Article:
Alzheimer's disease (AD) is the most common cause of cognitive impairment in older patients and is expected to increase greatly in prevalence. Neuropathologically, AD is characterized by beta-amyloid containing plaques, tau-containing neurofibrillary tangles, and neuronal loss. A well described yet underappreciated eariy feature of AD pathogenesis is the degeneration ofthe locus coeruleus (LC), which is the sole source of forebrain norepinephrine (NE). Previous studies have shown that LC lesions exacerbate AD-like neuropathology and cognitive deficits in mouse models of AD, while increasing NE is neuroprotective. However, the mechanism underiying the protective effect of LC neurons in AD is not understood. We have recently discovered that NE and other endogenous catecholamines function as direct agonists forthe TrkB neurotrophin receptor. TrkB signaling is neuroprotective, retards A(3 toxicity, and is critical for neuronal plasticity and learning and memory. The goal of this proposal is to test whether this novel NE-TrkB interaction contributes to the role ofthe LC in AD pathogenesis.
In Aim 1, we will test the ability of NE and novel synthetic catecholamine-derived TrkB agonists to decrease AB production and toxicity in primary neuronal cultures.
In Aim 2, we will test the ability of the most promising TrkB agonists identified in Aim 1 to ameliorate AD-like neuropathology and cognitive deficits in a transgenic mouse model of AD.
In Aim 3, we will test the hypothesis that LC loss in mild cognitive impairment (MCI) and AD impairs TrkB activation and correlates with amyloid pathology and cognitive impairment using human postmortem cases.

Agency
National Institute of Health (NIH)
Institute
National Institute on Aging (NIA)
Type
Specialized Center (P50)
Project #
5P50AG025688-09
Application #
8460062
Study Section
Special Emphasis Panel (ZAG1-ZIJ-4)
Project Start
Project End
Budget Start
2013-05-01
Budget End
2014-04-30
Support Year
9
Fiscal Year
2013
Total Cost
$178,458
Indirect Cost
$68,814
Name
Emory University
Department
Type
DUNS #
066469933
City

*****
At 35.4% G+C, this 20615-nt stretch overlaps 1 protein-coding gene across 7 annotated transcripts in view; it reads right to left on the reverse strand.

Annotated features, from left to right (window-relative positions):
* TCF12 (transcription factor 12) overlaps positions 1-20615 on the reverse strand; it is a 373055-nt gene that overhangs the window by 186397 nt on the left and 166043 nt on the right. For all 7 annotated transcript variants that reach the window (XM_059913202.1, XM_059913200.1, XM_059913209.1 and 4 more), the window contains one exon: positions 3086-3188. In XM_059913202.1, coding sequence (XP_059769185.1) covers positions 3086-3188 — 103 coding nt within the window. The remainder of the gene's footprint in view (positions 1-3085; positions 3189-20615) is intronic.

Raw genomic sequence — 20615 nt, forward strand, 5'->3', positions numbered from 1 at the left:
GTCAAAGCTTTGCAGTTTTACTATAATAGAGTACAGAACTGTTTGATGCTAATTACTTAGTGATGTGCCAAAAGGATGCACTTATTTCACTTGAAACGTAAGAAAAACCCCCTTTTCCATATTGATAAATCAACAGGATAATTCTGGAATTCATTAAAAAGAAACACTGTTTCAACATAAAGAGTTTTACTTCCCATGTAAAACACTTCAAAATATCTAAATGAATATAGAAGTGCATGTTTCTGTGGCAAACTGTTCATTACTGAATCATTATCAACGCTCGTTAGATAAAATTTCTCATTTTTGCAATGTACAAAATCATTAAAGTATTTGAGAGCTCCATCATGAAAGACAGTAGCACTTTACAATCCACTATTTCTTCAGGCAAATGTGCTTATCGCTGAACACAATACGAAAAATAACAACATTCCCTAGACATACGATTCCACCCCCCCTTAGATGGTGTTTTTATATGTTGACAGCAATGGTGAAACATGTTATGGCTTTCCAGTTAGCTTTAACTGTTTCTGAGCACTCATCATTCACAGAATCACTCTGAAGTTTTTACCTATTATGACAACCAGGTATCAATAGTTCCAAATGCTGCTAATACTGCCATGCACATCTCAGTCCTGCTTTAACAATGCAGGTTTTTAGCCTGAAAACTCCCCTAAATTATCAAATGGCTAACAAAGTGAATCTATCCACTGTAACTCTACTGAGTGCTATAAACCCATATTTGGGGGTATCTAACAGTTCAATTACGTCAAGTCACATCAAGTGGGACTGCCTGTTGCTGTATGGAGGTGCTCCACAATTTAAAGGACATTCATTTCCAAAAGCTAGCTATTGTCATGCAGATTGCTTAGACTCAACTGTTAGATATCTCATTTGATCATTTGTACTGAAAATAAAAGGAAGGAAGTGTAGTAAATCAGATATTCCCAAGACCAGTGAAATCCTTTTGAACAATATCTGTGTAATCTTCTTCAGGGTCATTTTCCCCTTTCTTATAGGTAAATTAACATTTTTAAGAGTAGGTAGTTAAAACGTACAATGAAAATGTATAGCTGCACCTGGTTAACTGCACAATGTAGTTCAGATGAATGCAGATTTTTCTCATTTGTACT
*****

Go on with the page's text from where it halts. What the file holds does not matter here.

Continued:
Atlanta
State
GA
Country
United States
Zip Code
30322
Rangaraju, Srikant; Raza, Syed Ali; Li, Noel Xiang'An et al. (2018) Differential Phagocytic Properties of CD45low Microglia and CD45high Brain Mononuclear Phagocytes-Activation and Age-Related Effects. Front Immunol 9:405
Burke, Shanna L; Hu, Tianyan; Fava, Nicole M et al. (2018) Sex differences in the development of mild cognitive impairment and probable Alzheimer's disease as predicted by hippocampal volume or white matter hyperintensities. J Women Aging :1-25
Chalermpalanupap, Termpanit; Schroeder, Jason P; Rorabaugh, Jacki M et al. (2018) Locus Coeruleus Ablation Exacerbates Cognitive Deficits, Neuropathology, and Lethality in P301S Tau Transgenic Mice. J Neurosci 38:74-92
Maezawa, Izumi; Nguyen, Hai M; Di Lucente, Jacopo et al. (2018) Kv1.3 inhibition as a potential microglia-targeted therapy for Alzheimer's disease: preclinical proof of concept. Brain 141:596-612
Bishof, Isaac; Dammer, Eric B; Duong, Duc M et al. (2018) RNA-binding proteins with basic-acidic dipeptide (BAD) domains self-assemble and aggregate in Alzheimer's disease. J Biol Chem 293:11047-11066
Peng, Katherine Y; Pérez-González, Rocío; Alldred, Melissa J et al. (2018) Apolipoprotein E4 genotype compromises brain exosome production. Brain :
Gangishetti, Umesh; Christina Howell, J; Perrin, Richard J et al. (2018) Non-beta-amyloid/tau cerebrospinal fluid markers inform staging and progression in Alzheimer's disease. Alzheimers Res Ther 10:98
Zhang, Qi; Ma, Cheng; Gearing, Marla et al. (2018) Integrated proteomics and network analysis identifies protein hubs and network alterations in Alzheimer's disease. Acta Neuropathol Commun 6:19
Umoh, Mfon E; Dammer, Eric B; Dai, Jingting et al. (2018) A proteomic network approach across the ALS-FTD disease spectrum resolves clinical phenotypes and genetic vulnerability in human brain. EMBO Mol Med 10:48-62
Wang, Qi; Guo, Lei; Thompson, Paul M et al. (2018) The Added Value of Diffusion-Weighted MRI-Derived Structural Connectome in Evaluating Mild Cognitive Impairment: A Multi-Cohort Validation1. J Alzheimers Dis 64:149-169

Showing the most recent 10 out of 444 publications